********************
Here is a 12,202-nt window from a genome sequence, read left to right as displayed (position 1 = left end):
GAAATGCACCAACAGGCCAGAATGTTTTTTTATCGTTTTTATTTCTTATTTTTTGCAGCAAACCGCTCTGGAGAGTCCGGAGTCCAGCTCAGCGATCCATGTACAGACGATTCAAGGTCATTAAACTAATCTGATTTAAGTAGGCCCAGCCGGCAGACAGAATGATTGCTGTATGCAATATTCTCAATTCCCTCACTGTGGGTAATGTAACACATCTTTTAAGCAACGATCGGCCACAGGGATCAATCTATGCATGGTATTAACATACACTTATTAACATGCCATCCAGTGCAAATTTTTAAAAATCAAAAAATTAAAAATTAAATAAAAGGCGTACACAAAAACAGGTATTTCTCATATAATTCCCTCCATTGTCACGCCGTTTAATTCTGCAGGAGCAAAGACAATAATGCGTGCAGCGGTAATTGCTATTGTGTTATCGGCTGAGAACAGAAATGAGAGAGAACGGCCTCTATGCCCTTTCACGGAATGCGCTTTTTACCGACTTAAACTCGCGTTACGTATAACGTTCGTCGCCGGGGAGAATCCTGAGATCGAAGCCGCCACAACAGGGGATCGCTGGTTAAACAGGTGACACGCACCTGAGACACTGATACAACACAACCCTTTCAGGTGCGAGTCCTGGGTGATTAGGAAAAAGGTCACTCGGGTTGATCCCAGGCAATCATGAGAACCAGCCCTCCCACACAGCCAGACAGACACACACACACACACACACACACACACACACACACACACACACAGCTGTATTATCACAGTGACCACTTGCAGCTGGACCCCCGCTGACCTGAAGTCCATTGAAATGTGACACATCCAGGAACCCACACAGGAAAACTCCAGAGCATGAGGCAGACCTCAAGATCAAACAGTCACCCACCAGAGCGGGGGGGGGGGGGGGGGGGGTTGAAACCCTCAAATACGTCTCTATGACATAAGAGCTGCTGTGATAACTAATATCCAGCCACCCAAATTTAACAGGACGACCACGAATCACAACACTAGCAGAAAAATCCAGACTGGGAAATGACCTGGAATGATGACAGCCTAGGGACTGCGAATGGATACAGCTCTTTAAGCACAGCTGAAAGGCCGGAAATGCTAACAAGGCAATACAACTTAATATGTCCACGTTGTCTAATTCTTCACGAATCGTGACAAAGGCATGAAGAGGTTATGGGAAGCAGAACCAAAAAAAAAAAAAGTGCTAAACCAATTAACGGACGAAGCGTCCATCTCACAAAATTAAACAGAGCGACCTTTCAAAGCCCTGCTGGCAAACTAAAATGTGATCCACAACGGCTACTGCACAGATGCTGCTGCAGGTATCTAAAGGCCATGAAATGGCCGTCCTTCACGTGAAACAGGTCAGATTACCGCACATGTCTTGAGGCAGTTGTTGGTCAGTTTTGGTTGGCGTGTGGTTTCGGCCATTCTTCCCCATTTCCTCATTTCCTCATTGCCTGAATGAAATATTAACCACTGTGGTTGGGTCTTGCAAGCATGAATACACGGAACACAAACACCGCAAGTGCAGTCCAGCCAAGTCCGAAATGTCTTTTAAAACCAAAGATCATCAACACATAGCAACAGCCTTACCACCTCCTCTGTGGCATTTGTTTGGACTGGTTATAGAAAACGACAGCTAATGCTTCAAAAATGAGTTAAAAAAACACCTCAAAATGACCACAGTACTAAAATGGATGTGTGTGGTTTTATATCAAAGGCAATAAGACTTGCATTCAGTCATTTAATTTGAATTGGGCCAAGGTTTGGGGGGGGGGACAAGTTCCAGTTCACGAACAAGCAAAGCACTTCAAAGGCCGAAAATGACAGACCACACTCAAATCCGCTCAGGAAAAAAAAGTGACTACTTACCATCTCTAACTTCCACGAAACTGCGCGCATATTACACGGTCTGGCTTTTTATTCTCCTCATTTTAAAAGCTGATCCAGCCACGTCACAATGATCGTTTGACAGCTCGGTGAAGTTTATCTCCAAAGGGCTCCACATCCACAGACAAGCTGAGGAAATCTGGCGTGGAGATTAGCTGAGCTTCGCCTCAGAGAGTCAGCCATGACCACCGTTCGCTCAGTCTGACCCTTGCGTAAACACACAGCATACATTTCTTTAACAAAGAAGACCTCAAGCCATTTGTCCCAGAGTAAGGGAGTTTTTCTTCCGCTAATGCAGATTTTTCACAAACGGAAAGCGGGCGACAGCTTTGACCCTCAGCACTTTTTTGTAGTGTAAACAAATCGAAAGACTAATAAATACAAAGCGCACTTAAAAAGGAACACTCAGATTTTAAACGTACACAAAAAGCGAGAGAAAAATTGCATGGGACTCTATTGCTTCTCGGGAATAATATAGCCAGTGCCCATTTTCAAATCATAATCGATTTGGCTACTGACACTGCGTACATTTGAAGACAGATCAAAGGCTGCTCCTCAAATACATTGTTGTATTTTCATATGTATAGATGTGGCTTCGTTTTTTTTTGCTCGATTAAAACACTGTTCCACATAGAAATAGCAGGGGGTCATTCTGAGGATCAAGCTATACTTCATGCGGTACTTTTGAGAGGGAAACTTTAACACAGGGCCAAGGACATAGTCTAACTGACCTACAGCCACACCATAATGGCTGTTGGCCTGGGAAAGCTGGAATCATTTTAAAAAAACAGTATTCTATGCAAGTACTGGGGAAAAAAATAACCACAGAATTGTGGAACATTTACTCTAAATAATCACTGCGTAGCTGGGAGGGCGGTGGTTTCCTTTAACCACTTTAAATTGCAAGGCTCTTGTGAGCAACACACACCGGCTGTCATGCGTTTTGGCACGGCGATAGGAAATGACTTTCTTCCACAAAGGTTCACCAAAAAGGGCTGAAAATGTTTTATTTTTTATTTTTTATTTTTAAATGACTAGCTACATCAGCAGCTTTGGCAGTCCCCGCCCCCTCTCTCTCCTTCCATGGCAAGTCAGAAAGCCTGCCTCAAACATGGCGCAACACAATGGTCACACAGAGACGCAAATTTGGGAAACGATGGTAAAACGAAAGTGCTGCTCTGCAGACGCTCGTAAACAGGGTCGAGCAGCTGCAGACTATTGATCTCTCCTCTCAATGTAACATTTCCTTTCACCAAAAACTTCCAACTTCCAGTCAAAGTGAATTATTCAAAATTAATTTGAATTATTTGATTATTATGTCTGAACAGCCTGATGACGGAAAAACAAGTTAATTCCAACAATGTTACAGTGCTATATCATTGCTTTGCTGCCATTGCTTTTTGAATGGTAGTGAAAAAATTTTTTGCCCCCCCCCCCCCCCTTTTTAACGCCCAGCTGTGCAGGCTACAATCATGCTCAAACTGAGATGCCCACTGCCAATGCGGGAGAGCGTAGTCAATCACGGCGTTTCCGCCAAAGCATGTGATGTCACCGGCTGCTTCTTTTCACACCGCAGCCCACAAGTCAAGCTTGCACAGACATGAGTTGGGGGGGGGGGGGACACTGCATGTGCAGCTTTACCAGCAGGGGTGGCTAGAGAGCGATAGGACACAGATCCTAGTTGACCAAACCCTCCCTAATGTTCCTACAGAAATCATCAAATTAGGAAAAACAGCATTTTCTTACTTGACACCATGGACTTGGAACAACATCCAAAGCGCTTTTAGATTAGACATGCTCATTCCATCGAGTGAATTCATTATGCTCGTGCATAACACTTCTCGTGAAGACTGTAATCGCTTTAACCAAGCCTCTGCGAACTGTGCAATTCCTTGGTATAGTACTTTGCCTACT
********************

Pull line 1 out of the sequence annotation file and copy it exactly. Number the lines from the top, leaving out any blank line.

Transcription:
Here is a 12,202-nt window from a genome sequence, read left to right as displayed (position 1 = left end):